There was a provocative article in last week's Observer on Web 2.0 and blogs (Enough! The Briton who is challenging the web's endless cacophony, David Smith, technology correspondent
Sunday April 29, 2007 The Observer).
It gave (unnecessary) publicity to Andrew Keen's forthcoming book on "digital narcissism" (laughably entitled The Cult of the Amateur: How Today's Internet is Killing Our Culture and Assaulting Our Economy).
However, it did provoke an interesting response the following week from an academic who sees blogging, social networking etc. as continuations of an earlier radical tradition of published dissent from formerly marginalised voices (e.g. The Black Dwarf). Here's the response in full:
In his rush to dismiss bloggers, Andrew Keen ('Enough!', News, last week) seems to be unaware of the very history of journalism. We need only to consider the English radical press of the 19th century to find powerful examples of writing that can be thought of as the precursor to social networking on the web. The 'pauper correspondents' of political newspapers such as Black Dwarf were not professional journalists, but members of communities who found their rights threatened. In similar fashion, the citizen journalism of the present day offers those who find their voices marginalised or misrepresented by the mass media the opportunity to speak in their own voices from within their communities (think of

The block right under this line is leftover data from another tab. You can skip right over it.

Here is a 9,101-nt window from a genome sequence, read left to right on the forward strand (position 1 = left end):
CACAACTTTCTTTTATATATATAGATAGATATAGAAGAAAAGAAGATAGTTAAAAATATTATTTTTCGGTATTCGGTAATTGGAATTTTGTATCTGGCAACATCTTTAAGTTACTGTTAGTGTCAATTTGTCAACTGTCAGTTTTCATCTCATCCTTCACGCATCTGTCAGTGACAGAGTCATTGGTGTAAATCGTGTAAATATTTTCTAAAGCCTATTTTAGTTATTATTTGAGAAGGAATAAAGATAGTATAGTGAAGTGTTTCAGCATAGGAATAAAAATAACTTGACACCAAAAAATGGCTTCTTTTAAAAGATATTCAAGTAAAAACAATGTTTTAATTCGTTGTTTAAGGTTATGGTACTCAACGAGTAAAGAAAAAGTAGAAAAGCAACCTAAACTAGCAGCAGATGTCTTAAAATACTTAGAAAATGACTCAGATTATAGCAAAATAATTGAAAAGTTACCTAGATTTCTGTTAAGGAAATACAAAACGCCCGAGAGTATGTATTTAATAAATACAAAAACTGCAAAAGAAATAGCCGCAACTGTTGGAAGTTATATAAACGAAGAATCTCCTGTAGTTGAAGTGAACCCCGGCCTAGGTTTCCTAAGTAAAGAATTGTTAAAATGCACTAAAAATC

's successful OhmyNEWS). South Korea
Keen's desire to separate the author from the audience also flies in the face of the practice of journalism. I first read the work of music journalist Paul Morley in his self-published fanzine, Out There. It is as a fan that Morley, like so many amateur and professional journalists, remains a member of an audience, of a community. It is when we lose touch with our communities that we begin to lose our humanity, and our writing loses its relevance.
Dr Chris Atton
reader in journalism
Napier University, Edinburgh